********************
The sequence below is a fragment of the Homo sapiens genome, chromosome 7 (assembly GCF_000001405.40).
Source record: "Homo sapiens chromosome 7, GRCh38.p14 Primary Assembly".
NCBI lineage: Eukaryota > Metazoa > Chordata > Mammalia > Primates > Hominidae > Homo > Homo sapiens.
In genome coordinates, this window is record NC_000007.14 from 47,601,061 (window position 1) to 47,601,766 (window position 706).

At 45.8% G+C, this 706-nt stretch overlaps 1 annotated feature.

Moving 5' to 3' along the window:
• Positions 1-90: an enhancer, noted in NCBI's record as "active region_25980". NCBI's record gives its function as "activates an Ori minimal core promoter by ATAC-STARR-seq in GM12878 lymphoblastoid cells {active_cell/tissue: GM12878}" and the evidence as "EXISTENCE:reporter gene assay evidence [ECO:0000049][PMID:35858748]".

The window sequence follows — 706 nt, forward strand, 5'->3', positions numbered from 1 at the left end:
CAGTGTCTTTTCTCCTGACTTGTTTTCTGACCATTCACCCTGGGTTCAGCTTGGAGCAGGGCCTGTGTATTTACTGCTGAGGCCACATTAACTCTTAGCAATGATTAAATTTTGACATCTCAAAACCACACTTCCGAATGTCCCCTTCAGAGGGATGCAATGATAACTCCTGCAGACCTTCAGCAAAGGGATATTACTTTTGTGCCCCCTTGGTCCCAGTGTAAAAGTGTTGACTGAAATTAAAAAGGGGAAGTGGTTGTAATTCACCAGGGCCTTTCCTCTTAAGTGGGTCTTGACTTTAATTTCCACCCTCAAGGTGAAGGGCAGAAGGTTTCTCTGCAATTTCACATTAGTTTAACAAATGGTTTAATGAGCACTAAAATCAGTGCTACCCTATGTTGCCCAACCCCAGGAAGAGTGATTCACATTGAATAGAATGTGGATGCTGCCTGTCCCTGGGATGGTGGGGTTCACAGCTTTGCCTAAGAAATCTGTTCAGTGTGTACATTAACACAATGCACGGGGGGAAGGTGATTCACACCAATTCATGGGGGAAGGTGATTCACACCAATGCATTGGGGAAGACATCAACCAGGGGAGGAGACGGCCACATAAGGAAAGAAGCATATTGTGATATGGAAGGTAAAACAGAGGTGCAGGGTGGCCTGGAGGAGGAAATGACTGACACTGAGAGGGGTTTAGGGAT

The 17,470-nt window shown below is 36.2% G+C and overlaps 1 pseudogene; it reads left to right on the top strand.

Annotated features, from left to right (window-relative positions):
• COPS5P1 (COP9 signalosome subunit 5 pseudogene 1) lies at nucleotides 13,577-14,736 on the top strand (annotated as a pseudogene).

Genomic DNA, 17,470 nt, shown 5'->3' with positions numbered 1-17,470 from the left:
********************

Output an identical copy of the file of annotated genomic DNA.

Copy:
The sequence below is a fragment of the Homo sapiens genome, chromosome 7 (assembly GCF_000001405.40).
Source record: "Homo sapiens chromosome 7, GRCh38.p14 Primary Assembly".
NCBI lineage: Eukaryota > Metazoa > Chordata > Mammalia > Primates > Hominidae > Homo > Homo sapiens.
In genome coordinates, this window is record NC_000007.14 from 47,601,061 (window position 1) to 47,601,766 (window position 706).

At 45.8% G+C, this 706-nt stretch overlaps 1 annotated feature.

Moving 5' to 3' along the window:
• Positions 1-90: an enhancer, noted in NCBI's record as "active region_25980". NCBI's record gives its function as "activates an Ori minimal core promoter by ATAC-STARR-seq in GM12878 lymphoblastoid cells {active_cell/tissue: GM12878}" and the evidence as "EXISTENCE:reporter gene assay evidence [ECO:0000049][PMID:35858748]".

The window sequence follows — 706 nt, forward strand, 5'->3', positions numbered from 1 at the left end:
CAGTGTCTTTTCTCCTGACTTGTTTTCTGACCATTCACCCTGGGTTCAGCTTGGAGCAGGGCCTGTGTATTTACTGCTGAGGCCACATTAACTCTTAGCAATGATTAAATTTTGACATCTCAAAACCACACTTCCGAATGTCCCCTTCAGAGGGATGCAATGATAACTCCTGCAGACCTTCAGCAAAGGGATATTACTTTTGTGCCCCCTTGGTCCCAGTGTAAAAGTGTTGACTGAAATTAAAAAGGGGAAGTGGTTGTAATTCACCAGGGCCTTTCCTCTTAAGTGGGTCTTGACTTTAATTTCCACCCTCAAGGTGAAGGGCAGAAGGTTTCTCTGCAATTTCACATTAGTTTAACAAATGGTTTAATGAGCACTAAAATCAGTGCTACCCTATGTTGCCCAACCCCAGGAAGAGTGATTCACATTGAATAGAATGTGGATGCTGCCTGTCCCTGGGATGGTGGGGTTCACAGCTTTGCCTAAGAAATCTGTTCAGTGTGTACATTAACACAATGCACGGGGGGAAGGTGATTCACACCAATTCATGGGGGAAGGTGATTCACACCAATGCATTGGGGAAGACATCAACCAGGGGAGGAGACGGCCACATAAGGAAAGAAGCATATTGTGATATGGAAGGTAAAACAGAGGTGCAGGGTGGCCTGGAGGAGGAAATGACTGACACTGAGAGGGGTTTAGGGAT

The 17,470-nt window shown below is 36.2% G+C and overlaps 1 pseudogene; it reads left to right on the top strand.

Annotated features, from left to right (window-relative positions):
• COPS5P1 (COP9 signalosome subunit 5 pseudogene 1) lies at nucleotides 13,577-14,736 on the top strand (annotated as a pseudogene).

Genomic DNA, 17,470 nt, shown 5'->3' with positions numbered 1-17,470 from the left: